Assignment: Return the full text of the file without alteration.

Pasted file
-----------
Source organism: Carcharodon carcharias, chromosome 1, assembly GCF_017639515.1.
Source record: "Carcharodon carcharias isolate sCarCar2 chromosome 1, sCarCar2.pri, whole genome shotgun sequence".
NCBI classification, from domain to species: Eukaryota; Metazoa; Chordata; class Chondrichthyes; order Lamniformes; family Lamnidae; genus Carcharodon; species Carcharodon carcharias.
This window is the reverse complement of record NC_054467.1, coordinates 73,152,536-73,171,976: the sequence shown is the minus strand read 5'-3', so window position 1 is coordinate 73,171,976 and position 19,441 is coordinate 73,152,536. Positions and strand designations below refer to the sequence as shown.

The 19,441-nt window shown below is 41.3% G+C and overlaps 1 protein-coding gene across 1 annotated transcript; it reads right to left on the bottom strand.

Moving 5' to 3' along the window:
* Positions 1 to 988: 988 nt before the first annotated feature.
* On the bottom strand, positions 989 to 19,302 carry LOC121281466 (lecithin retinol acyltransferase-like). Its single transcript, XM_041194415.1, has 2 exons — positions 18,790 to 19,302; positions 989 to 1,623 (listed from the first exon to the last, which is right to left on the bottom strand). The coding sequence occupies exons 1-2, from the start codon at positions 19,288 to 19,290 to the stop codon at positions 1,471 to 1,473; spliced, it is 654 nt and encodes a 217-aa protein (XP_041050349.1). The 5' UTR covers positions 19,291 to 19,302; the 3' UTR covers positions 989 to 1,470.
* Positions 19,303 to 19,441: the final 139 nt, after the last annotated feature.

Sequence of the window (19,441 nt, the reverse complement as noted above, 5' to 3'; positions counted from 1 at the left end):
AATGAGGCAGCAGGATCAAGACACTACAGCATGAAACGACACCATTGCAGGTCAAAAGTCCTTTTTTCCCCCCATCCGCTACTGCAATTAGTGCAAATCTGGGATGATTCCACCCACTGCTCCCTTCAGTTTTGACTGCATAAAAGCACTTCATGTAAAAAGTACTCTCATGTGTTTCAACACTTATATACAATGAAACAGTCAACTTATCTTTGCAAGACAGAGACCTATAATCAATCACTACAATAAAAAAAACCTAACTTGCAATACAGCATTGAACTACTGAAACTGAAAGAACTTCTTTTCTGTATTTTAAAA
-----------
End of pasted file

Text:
Source organism: Carcharodon carcharias, chromosome 1, assembly GCF_017639515.1.
Source record: "Carcharodon carcharias isolate sCarCar2 chromosome 1, sCarCar2.pri, whole genome shotgun sequence".
NCBI classification, from domain to species: Eukaryota; Metazoa; Chordata; class Chondrichthyes; order Lamniformes; family Lamnidae; genus Carcharodon; species Carcharodon carcharias.
This window is the reverse complement of record NC_054467.1, coordinates 73,152,536-73,171,976: the sequence shown is the minus strand read 5'-3', so window position 1 is coordinate 73,171,976 and position 19,441 is coordinate 73,152,536. Positions and strand designations below refer to the sequence as shown.

The 19,441-nt window shown below is 41.3% G+C and overlaps 1 protein-coding gene across 1 annotated transcript; it reads right to left on the bottom strand.

Moving 5' to 3' along the window:
* Positions 1 to 988: 988 nt before the first annotated feature.
* On the bottom strand, positions 989 to 19,302 carry LOC121281466 (lecithin retinol acyltransferase-like). Its single transcript, XM_041194415.1, has 2 exons — positions 18,790 to 19,302; positions 989 to 1,623 (listed from the first exon to the last, which is right to left on the bottom strand). The coding sequence occupies exons 1-2, from the start codon at positions 19,288 to 19,290 to the stop codon at positions 1,471 to 1,473; spliced, it is 654 nt and encodes a 217-aa protein (XP_041050349.1). The 5' UTR covers positions 19,291 to 19,302; the 3' UTR covers positions 989 to 1,470.
* Positions 19,303 to 19,441: the final 139 nt, after the last annotated feature.

Sequence of the window (19,441 nt, the reverse complement as noted above, 5' to 3'; positions counted from 1 at the left end):
AATGAGGCAGCAGGATCAAGACACTACAGCATGAAACGACACCATTGCAGGTCAAAAGTCCTTTTTTCCCCCCATCCGCTACTGCAATTAGTGCAAATCTGGGATGATTCCACCCACTGCTCCCTTCAGTTTTGACTGCATAAAAGCACTTCATGTAAAAAGTACTCTCATGTGTTTCAACACTTATATACAATGAAACAGTCAACTTATCTTTGCAAGACAGAGACCTATAATCAATCACTACAATAAAAAAAACCTAACTTGCAATACAGCATTGAACTACTGAAACTGAAAGAACTTCTTTTCTGTATTTTAAAA